The cooperation between your employers can make or break your organization. People complain about company team meetings that could have been an email. Leaders often fail to plan and execute an effective team meeting. Luckily, this is where a good team meeting agenda template comes into play.
Your team members may find meetings unproductive because you don’t have a clear team meeting agenda ahead for them. It can help you always stay on-topic and facilitate conversations so that everyone has a space to share things and hear other people’s perspectives. By clarifying the purpose of the discussion and providing a brief overview, you will save the time of your entire team and yours.
We will help you have more productive meetings by giving you six ready-to-use team meeting agenda templates. You can use these agenda templates for brainstorming, project check-in, kick-off, feedback, onboarding and decision-making meetings.
- Why is a staff meeting agenda important?
- Tips for creating an effective staff meeting agenda
- Staff meeting agenda template
- The bottom line on the staff meeting agenda
- FAQ: How to Write a Team Meeting Agenda
Why is a staff meeting agenda important?
A study from Reclaim.ai showed that employees spend 25.3% more time in meetings nowadays than before the pandemic. The rising cost of unproductive meetings has made having a staff meeting agenda more important now than ever.
A practical staff meeting agenda is a helpful guide that sets the time, attendees and topics that will be discussed during the meeting. Sharing the team meeting agenda with your staff allows them to prepare their points in advance. That can result in a more productive meeting and shorten its duration. Team meeting agendas sometimes give the time span of a discussion point so that people can plan ahead. They also outline who is leading each topic.
Tips for creating an effective staff meeting agenda
Getting started with your team meeting agenda template can be challenging, so we compiled a list of 6 actionable tips to help guide you through the process and craft a good sample agenda for a team meeting.
1. Don't develop your staff meeting agenda alone
It is best if you ask your team to contribute to creating the staff meeting agenda. Get them involved and ask them if there is a specific topic they want to discuss that is highly important. Also, ask them if they have any questions for the management so they can get an answer during the meeting.
Gathering ideas in advance helps you highlight the most important topics and create a relevant agenda. It is also a way to create a more inclusive environment so they can feel heard and seen. Many people are insecure about publicly suggesting their ideas, so they gather them privately.
2. Establish the objective of the meeting
Your team meeting agendas should communicate the purpose and objective of the meeting. Members should know if they will have a brainstorming session, a performance review, or an event that helps enhance teamwork. Be clear with what you seek to accomplish and discuss so your team can come prepared.
That is the first and most important information to share. If you are having a hard time guessing the objective of the meeting, this means that it would be better to write an email instead of gathering the whole team.
3. Assign someone to take notes
Assigning a notetaker helps you reflect on what was said during the meeting. Sometimes, a team meeting can last up to an hour. Remembering everything said in the session is impossible, but sometimes it's hard to recall even the most important points.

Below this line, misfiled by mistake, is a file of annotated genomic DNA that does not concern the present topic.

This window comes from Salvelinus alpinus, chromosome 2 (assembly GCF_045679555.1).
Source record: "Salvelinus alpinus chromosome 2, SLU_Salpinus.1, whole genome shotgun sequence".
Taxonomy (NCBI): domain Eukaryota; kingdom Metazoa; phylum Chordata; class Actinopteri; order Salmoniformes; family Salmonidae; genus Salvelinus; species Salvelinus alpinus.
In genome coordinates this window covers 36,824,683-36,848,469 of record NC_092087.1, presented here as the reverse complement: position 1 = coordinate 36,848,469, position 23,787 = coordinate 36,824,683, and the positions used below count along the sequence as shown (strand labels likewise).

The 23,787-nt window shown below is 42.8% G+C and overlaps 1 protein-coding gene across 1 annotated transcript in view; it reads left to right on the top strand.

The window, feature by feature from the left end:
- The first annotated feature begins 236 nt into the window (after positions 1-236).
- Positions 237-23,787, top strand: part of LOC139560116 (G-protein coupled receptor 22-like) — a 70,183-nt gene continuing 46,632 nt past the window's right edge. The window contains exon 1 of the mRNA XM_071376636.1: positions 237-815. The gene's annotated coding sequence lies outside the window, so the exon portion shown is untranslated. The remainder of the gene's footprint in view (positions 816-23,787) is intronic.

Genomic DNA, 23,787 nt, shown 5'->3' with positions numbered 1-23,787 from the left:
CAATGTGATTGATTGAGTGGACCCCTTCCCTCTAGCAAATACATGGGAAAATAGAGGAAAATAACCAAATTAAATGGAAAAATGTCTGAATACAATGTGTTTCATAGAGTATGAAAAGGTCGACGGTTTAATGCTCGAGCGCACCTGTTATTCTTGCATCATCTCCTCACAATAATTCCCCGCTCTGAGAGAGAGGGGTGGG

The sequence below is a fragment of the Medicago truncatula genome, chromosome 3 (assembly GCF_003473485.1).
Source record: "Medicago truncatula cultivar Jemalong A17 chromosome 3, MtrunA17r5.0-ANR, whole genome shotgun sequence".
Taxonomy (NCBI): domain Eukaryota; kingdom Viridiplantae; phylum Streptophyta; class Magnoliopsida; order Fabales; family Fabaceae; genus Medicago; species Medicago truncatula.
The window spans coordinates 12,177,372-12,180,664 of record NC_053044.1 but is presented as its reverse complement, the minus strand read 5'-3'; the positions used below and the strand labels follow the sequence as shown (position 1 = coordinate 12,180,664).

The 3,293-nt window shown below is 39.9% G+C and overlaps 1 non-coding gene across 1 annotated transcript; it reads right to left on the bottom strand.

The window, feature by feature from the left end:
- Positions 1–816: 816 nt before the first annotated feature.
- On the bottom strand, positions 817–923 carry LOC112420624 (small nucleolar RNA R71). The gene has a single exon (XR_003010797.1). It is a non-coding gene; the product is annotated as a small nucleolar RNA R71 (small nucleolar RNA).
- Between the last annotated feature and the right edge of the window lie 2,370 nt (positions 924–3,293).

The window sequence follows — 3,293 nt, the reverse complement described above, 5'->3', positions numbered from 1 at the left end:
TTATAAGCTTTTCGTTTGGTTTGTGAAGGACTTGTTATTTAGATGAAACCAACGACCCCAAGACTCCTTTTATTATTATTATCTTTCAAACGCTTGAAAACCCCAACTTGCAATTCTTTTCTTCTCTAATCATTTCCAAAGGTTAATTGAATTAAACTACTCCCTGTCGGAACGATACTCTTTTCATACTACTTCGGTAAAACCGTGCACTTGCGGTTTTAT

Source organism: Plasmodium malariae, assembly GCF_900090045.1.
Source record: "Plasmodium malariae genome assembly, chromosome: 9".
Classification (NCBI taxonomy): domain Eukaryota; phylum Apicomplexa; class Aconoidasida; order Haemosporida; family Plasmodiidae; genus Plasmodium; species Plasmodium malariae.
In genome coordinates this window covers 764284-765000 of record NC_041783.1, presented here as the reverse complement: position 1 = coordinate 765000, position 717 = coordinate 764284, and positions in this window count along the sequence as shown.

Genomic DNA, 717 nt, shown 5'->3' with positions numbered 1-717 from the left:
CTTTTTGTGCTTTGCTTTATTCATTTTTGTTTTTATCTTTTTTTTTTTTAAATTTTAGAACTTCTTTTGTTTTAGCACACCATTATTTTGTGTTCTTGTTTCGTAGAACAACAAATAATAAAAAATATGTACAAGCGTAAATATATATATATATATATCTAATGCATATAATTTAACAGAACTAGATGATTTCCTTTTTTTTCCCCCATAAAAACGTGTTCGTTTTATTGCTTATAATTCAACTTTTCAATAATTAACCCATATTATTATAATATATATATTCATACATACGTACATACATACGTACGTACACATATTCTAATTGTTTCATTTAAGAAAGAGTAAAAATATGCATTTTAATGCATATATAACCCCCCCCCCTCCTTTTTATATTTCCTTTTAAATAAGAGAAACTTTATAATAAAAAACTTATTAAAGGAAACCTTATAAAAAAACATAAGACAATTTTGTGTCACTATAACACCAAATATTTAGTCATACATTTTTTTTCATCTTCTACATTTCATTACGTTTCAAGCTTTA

That's why you need someone to take accurate, real-time notes, so you won't let anything mentioned go in vain because no one remembered to follow up on actions. After the meeting, don't forget to send the notes to your team.
4. Organize agenda topics by priority
The first items on the staff meeting agenda receive the most attention. So, discussing the most important talking points at the beginning is best to ensure they are fully covered. Some agenda items are more urgent than others and must be taken care of as soon as possible.
Also, if you put the most important topics at the end of the staff meeting agenda, your team's concentration levels will not only be lower, but you also can run out of time. To prevent this, start your meeting with an intro and discuss the most critical items right after.
Managers usually list them as bullet points, but it's better to transform an agenda item into a question. This way, the conversation can be more direct and on point.
5. List relevant participants
Of course, you don't need to invite your whole team to a specific meeting but only a small group of people that have been involved with the team meeting agenda items you are going to discuss. Having too many people with positions not relevant to the topic will result in a less focused and successful meeting.
If a team member doesn't add anything to the meeting, inviting him over is just a waste of his time and a cost to your company's productivity. Having fewer people keeps participants focused on the discussion topics and allows them to contribute meaningfully.
6. Have a review at the end
You shouldn't forget to leave time for review at the end of the session. Let meeting participants provide feedback so even the less vocal ones about their opinion can have a chance to share theirs. Use this review as a reflection of what happened during the meeting.
Ask your team if the objectives were clear, if they know their next steps, if the meeting time was acceptable, etc. That ensures your next team meeting will be more productive or as much productive if the meeting went great.
Staff meeting agenda template
Now that you’ve learned how to create an effective team meeting agenda let’s look at six templates you can use for your business.
1. Brainstorm meeting agenda
A staff meeting for brainstorming is a great way to show your team that you value their opinions and input. Although brainstorming is a creative process, it still needs structure.
Questions that you can use on your staff meeting agenda template:
- What kind of tools and personnel are needed to finish a particular task?
- What steps do we need to take to achieve a specific goal?
- What kind of positive and negative thoughts and images does our company's brand evoke?
- How can we differ from other similar clients or products?